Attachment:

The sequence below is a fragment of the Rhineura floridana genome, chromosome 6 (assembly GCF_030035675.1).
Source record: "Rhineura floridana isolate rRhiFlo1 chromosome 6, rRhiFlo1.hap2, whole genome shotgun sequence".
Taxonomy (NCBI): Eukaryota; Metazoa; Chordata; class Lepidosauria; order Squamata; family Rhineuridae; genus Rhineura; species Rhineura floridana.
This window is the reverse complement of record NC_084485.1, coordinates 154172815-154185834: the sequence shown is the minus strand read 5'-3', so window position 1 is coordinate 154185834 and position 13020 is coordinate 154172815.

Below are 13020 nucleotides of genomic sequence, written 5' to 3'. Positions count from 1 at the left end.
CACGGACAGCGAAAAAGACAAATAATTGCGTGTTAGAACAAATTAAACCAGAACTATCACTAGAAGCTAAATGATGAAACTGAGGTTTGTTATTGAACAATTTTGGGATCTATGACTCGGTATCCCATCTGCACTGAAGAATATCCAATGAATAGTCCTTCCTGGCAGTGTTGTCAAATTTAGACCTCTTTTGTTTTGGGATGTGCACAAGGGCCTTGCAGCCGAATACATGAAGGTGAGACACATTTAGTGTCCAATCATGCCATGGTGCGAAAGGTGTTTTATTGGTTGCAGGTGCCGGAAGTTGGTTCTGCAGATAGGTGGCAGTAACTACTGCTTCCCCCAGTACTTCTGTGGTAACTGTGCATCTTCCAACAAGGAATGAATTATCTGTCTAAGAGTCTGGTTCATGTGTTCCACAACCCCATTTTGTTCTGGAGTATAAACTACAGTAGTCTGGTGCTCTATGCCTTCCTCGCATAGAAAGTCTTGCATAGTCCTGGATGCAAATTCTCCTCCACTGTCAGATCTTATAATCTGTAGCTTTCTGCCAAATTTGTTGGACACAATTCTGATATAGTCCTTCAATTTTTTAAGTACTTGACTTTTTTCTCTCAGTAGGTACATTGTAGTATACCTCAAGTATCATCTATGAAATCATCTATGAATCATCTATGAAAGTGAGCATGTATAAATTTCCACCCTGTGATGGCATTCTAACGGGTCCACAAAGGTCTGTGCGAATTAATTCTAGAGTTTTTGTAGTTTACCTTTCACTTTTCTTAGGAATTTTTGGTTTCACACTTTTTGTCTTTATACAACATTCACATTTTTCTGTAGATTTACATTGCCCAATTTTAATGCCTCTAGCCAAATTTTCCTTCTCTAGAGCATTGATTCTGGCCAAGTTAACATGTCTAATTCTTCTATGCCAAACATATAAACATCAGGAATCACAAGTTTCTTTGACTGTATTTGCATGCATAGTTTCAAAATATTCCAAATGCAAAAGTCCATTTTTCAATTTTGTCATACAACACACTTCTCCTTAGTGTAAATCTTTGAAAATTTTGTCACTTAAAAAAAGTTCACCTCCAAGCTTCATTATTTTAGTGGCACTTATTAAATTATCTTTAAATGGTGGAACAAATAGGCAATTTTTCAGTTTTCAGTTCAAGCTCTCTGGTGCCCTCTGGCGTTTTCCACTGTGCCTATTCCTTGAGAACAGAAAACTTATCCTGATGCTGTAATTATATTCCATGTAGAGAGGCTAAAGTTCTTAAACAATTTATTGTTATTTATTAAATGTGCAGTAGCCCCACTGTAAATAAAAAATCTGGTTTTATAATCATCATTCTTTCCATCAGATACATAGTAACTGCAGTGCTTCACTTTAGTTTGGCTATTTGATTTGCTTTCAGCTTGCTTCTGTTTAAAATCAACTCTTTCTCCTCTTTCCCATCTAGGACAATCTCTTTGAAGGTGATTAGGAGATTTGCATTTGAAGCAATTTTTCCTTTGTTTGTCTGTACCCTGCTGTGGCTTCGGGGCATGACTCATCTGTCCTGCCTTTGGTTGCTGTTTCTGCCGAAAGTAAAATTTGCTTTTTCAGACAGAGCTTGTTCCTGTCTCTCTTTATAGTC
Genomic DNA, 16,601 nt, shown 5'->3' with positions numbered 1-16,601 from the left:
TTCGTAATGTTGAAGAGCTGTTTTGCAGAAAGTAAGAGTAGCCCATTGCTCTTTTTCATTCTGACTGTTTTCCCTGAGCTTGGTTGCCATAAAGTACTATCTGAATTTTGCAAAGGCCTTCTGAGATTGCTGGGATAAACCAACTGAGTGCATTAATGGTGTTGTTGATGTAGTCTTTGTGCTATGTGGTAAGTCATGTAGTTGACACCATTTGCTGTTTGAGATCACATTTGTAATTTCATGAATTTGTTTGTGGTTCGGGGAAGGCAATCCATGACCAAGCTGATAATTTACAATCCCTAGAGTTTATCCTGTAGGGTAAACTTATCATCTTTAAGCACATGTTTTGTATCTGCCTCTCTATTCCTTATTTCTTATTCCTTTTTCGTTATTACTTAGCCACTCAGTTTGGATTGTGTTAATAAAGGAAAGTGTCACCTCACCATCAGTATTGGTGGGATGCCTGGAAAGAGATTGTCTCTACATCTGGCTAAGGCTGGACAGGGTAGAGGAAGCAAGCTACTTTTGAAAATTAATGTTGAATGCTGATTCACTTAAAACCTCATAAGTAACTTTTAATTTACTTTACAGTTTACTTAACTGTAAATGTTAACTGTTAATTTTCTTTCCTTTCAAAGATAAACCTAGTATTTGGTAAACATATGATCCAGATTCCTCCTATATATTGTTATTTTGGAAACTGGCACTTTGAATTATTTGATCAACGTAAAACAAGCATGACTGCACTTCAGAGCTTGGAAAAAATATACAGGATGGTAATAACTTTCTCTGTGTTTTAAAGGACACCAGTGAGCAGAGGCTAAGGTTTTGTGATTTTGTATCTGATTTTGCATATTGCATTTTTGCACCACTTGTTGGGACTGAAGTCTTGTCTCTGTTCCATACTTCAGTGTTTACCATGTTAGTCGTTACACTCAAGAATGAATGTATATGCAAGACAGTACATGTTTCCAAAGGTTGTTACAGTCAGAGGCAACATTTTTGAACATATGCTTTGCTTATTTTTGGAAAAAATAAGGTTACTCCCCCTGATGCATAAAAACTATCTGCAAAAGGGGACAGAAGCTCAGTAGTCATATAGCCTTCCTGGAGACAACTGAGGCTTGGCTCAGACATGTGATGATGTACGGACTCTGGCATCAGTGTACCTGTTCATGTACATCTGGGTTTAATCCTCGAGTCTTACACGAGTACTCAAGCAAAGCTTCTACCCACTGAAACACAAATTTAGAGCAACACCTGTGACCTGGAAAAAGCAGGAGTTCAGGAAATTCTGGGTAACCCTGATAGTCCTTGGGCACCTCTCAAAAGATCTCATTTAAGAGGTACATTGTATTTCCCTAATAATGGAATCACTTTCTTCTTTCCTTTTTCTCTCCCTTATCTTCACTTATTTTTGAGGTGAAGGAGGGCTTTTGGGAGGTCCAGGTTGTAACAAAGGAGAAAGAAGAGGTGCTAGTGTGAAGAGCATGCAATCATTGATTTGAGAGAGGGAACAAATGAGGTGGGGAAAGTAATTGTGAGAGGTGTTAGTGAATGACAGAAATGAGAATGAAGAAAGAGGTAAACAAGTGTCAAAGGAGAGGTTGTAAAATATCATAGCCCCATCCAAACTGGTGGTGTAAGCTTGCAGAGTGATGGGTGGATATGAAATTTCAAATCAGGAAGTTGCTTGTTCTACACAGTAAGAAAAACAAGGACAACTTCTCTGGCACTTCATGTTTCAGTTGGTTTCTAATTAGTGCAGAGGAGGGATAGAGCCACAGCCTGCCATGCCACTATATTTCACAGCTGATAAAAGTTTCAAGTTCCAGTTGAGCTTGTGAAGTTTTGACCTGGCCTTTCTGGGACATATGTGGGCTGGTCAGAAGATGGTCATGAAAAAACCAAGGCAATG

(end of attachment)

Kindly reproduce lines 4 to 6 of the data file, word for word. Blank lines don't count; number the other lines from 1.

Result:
This window is the reverse complement of record NC_084485.1, coordinates 154172815-154185834: the sequence shown is the minus strand read 5'-3', so window position 1 is coordinate 154185834 and position 13020 is coordinate 154172815.

Below are 13020 nucleotides of genomic sequence, written 5' to 3'. Positions count from 1 at the left end.
CACGGACAGCGAAAAAGACAAATAATTGCGTGTTAGAACAAATTAAACCAGAACTATCACTAGAAGCTAAATGATGAAACTGAGGTTTGTTATTGAACAATTTTGGGATCTATGACTCGGTATCCCATCTGCACTGAAGAATATCCAATGAATAGTCCTTCCTGGCAGTGTTGTCAAATTTAGACCTCTTTTGTTTTGGGATGTGCACAAGGGCCTTGCAGCCGAATACATGAAGGTGAGACACATTTAGTGTCCAATCATGCCATGGTGCGAAAGGTGTTTTATTGGTTGCAGGTGCCGGAAGTTGGTTCTGCAGATAGGTGGCAGTAACTACTGCTTCCCCCAGTACTTCTGTGGTAACTGTGCATCTTCCAACAAGGAATGAATTATCTGTCTAAGAGTCTGGTTCATGTGTTCCACAACCCCATTTTGTTCTGGAGTATAAACTACAGTAGTCTGGTGCTCTATGCCTTCCTCGCATAGAAAGTCTTGCATAGTCCTGGATGCAAATTCTCCTCCACTGTCAGATCTTATAATCTGTAGCTTTCTGCCAAATTTGTTGGACACAATTCTGATATAGTCCTTCAATTTTTTAAGTACTTGACTTTTTTCTCTCAGTAGGTACATTGTAGTATACCTCAAGTATCATCTATGAAATCATCTATGAATCATCTATGAAAGTGAGCATGTATAAATTTCCACCCTGTGATGGCATTCTAACGGGTCCACAAAGGTCTGTGCGAATTAATTCTAGAGTTTTTGTAGTTTACCTTTCACTTTTCTTAGGAATTTTTGGTTTCACACTTTTTGTCTTTATACAACATTCACATTTTTCTGTAGATTTACATTGCCCAATTTTAATGCCTCTAGCCAAATTTTCCTTCTCTAGAGCATTGATTCTGGCCAAGTTAACATGTCTAATTCTTCTATGCCAAACATATAAACATCAGGAATCACAAGTTTCTTTGACTGTATTTGCATGCATAGTTTCAAAATATTCCAAATGCAAAAGTCCATTTTTCAATTTTGTCATACAACACACTTCTCCTTAGTGTAAATCTTTGAAAATTTTGTCACTTAAAAAAAGTTCACCTCCAAGCTTCATTATTTTAGTGGCACTTATTAAATTATCTTTAAATGGTGGAACAAATAGGCAATTTTTCAGTTTTCAGTTCAAGCTCTCTGGTGCCCTCTGGCGTTTTCCACTGTGCCTATTCCTTGAGAACAGAAAACTTATCCTGATGCTGTAATTATATTCCATGTAGAGAGGCTAAAGTTCTTAAACAATTTATTGTTATTTATTAAATGTGCAGTAGCCCCACTGTAAATAAAAAATCTGGTTTTATAATCATCATTCTTTCCATCAGATACATAGTAACTGCAGTGCTTCACTTTAGTTTGGCTATTTGATTTGCTTTCAGCTTGCTTCTGTTTAAAATCAACTCTTTCTCCTCTTTCCCATCTAGGACAATCTCTTTGAAGGTGATTAGGAGATTTGCATTTGAAGCAATTTTTCCTTTGTTTGTCTGTACCCTGCTGTGGCTTCGGGGCATGACTCATCTGTCCTGCCTTTGGTTGCTGTTTCTGCCGAAAGTAAAATTTGCTTTTTCAGACAGAGCTTGTTCCTGTCTCTCTTTATAGTC